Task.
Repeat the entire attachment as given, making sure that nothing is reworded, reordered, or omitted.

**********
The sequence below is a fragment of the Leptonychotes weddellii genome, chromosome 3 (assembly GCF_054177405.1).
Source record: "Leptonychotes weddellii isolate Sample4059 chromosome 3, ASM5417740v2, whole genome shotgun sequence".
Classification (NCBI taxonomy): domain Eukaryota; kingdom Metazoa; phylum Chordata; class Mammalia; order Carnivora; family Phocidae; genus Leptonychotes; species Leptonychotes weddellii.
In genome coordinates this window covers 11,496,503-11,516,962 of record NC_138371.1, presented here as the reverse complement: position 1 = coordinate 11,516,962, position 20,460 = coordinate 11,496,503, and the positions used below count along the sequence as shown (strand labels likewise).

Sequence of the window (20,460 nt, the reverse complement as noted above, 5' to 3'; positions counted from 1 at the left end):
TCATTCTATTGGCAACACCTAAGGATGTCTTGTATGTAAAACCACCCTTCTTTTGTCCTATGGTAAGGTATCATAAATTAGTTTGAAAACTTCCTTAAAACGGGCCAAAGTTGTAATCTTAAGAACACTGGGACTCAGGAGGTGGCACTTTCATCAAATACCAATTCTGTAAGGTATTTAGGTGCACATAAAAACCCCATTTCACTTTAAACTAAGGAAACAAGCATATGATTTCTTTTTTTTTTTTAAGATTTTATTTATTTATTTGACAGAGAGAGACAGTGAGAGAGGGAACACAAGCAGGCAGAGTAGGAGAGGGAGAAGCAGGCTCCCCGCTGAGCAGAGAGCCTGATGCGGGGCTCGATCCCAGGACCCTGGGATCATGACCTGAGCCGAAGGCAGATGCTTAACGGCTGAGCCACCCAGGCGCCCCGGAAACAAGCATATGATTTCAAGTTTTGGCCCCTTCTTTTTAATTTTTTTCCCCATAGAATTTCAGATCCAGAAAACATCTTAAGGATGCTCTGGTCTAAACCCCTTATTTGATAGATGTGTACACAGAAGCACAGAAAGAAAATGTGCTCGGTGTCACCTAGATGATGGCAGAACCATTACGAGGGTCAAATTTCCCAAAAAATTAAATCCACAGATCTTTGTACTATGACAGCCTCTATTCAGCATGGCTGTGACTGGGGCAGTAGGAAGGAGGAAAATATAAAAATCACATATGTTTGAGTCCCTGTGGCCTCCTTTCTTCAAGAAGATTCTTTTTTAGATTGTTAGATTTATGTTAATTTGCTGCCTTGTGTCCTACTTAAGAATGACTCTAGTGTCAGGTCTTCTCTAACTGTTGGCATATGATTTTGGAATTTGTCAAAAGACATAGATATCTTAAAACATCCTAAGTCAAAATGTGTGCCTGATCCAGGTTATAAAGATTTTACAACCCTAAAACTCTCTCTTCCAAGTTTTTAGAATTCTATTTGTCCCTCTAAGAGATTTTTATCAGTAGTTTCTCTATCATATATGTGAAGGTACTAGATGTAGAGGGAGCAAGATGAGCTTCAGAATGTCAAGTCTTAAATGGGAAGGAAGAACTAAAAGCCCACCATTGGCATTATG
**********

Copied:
The sequence below is a fragment of the Leptonychotes weddellii genome, chromosome 3 (assembly GCF_054177405.1).
Source record: "Leptonychotes weddellii isolate Sample4059 chromosome 3, ASM5417740v2, whole genome shotgun sequence".
Classification (NCBI taxonomy): domain Eukaryota; kingdom Metazoa; phylum Chordata; class Mammalia; order Carnivora; family Phocidae; genus Leptonychotes; species Leptonychotes weddellii.
In genome coordinates this window covers 11,496,503-11,516,962 of record NC_138371.1, presented here as the reverse complement: position 1 = coordinate 11,516,962, position 20,460 = coordinate 11,496,503, and the positions used below count along the sequence as shown (strand labels likewise).

Sequence of the window (20,460 nt, the reverse complement as noted above, 5' to 3'; positions counted from 1 at the left end):
TCATTCTATTGGCAACACCTAAGGATGTCTTGTATGTAAAACCACCCTTCTTTTGTCCTATGGTAAGGTATCATAAATTAGTTTGAAAACTTCCTTAAAACGGGCCAAAGTTGTAATCTTAAGAACACTGGGACTCAGGAGGTGGCACTTTCATCAAATACCAATTCTGTAAGGTATTTAGGTGCACATAAAAACCCCATTTCACTTTAAACTAAGGAAACAAGCATATGATTTCTTTTTTTTTTTTAAGATTTTATTTATTTATTTGACAGAGAGAGACAGTGAGAGAGGGAACACAAGCAGGCAGAGTAGGAGAGGGAGAAGCAGGCTCCCCGCTGAGCAGAGAGCCTGATGCGGGGCTCGATCCCAGGACCCTGGGATCATGACCTGAGCCGAAGGCAGATGCTTAACGGCTGAGCCACCCAGGCGCCCCGGAAACAAGCATATGATTTCAAGTTTTGGCCCCTTCTTTTTAATTTTTTTCCCCATAGAATTTCAGATCCAGAAAACATCTTAAGGATGCTCTGGTCTAAACCCCTTATTTGATAGATGTGTACACAGAAGCACAGAAAGAAAATGTGCTCGGTGTCACCTAGATGATGGCAGAACCATTACGAGGGTCAAATTTCCCAAAAAATTAAATCCACAGATCTTTGTACTATGACAGCCTCTATTCAGCATGGCTGTGACTGGGGCAGTAGGAAGGAGGAAAATATAAAAATCACATATGTTTGAGTCCCTGTGGCCTCCTTTCTTCAAGAAGATTCTTTTTTAGATTGTTAGATTTATGTTAATTTGCTGCCTTGTGTCCTACTTAAGAATGACTCTAGTGTCAGGTCTTCTCTAACTGTTGGCATATGATTTTGGAATTTGTCAAAAGACATAGATATCTTAAAACATCCTAAGTCAAAATGTGTGCCTGATCCAGGTTATAAAGATTTTACAACCCTAAAACTCTCTCTTCCAAGTTTTTAGAATTCTATTTGTCCCTCTAAGAGATTTTTATCAGTAGTTTCTCTATCATATATGTGAAGGTACTAGATGTAGAGGGAGCAAGATGAGCTTCAGAATGTCAAGTCTTAAATGGGAAGGAAGAACTAAAAGCCCACCATTGGCATTATG